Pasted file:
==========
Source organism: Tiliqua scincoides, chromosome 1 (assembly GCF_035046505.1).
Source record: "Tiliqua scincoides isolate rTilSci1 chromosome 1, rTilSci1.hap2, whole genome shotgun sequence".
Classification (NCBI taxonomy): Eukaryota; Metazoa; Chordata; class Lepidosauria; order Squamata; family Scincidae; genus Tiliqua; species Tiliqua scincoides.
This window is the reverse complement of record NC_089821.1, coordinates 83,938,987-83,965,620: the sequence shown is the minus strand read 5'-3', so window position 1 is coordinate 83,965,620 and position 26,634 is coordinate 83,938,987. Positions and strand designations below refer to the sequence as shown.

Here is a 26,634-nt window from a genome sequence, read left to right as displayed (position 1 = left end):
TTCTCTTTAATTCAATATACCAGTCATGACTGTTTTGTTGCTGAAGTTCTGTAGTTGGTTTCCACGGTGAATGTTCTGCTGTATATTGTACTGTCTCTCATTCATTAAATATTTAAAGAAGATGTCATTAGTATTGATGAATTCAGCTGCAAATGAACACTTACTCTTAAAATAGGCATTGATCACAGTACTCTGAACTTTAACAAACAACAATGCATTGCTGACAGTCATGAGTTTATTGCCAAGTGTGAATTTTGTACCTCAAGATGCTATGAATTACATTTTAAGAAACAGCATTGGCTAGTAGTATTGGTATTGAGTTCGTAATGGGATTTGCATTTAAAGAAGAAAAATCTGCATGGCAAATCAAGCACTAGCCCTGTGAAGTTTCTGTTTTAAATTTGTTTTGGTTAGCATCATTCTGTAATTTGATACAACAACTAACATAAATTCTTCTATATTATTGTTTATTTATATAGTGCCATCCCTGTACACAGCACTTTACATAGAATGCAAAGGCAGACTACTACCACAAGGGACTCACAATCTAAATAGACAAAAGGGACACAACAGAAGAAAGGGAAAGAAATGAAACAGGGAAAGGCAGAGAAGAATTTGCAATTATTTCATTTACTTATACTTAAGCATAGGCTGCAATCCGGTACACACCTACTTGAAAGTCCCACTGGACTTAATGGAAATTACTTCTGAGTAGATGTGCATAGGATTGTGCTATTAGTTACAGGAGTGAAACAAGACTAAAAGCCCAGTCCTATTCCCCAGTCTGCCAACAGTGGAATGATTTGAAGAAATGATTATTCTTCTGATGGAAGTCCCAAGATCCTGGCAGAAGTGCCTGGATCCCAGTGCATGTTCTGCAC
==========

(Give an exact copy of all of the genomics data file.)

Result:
Source organism: Tiliqua scincoides, chromosome 1 (assembly GCF_035046505.1).
Source record: "Tiliqua scincoides isolate rTilSci1 chromosome 1, rTilSci1.hap2, whole genome shotgun sequence".
Classification (NCBI taxonomy): Eukaryota; Metazoa; Chordata; class Lepidosauria; order Squamata; family Scincidae; genus Tiliqua; species Tiliqua scincoides.
This window is the reverse complement of record NC_089821.1, coordinates 83,938,987-83,965,620: the sequence shown is the minus strand read 5'-3', so window position 1 is coordinate 83,965,620 and position 26,634 is coordinate 83,938,987. Positions and strand designations below refer to the sequence as shown.

Here is a 26,634-nt window from a genome sequence, read left to right as displayed (position 1 = left end):
TTCTCTTTAATTCAATATACCAGTCATGACTGTTTTGTTGCTGAAGTTCTGTAGTTGGTTTCCACGGTGAATGTTCTGCTGTATATTGTACTGTCTCTCATTCATTAAATATTTAAAGAAGATGTCATTAGTATTGATGAATTCAGCTGCAAATGAACACTTACTCTTAAAATAGGCATTGATCACAGTACTCTGAACTTTAACAAACAACAATGCATTGCTGACAGTCATGAGTTTATTGCCAAGTGTGAATTTTGTACCTCAAGATGCTATGAATTACATTTTAAGAAACAGCATTGGCTAGTAGTATTGGTATTGAGTTCGTAATGGGATTTGCATTTAAAGAAGAAAAATCTGCATGGCAAATCAAGCACTAGCCCTGTGAAGTTTCTGTTTTAAATTTGTTTTGGTTAGCATCATTCTGTAATTTGATACAACAACTAACATAAATTCTTCTATATTATTGTTTATTTATATAGTGCCATCCCTGTACACAGCACTTTACATAGAATGCAAAGGCAGACTACTACCACAAGGGACTCACAATCTAAATAGACAAAAGGGACACAACAGAAGAAAGGGAAAGAAATGAAACAGGGAAAGGCAGAGAAGAATTTGCAATTATTTCATTTACTTATACTTAAGCATAGGCTGCAATCCGGTACACACCTACTTGAAAGTCCCACTGGACTTAATGGAAATTACTTCTGAGTAGATGTGCATAGGATTGTGCTATTAGTTACAGGAGTGAAACAAGACTAAAAGCCCAGTCCTATTCCCCAGTCTGCCAACAGTGGAATGATTTGAAGAAATGATTATTCTTCTGATGGAAGTCCCAAGATCCTGGCAGAAGTGCCTGGATCCCAGTGCATGTTCTGCAC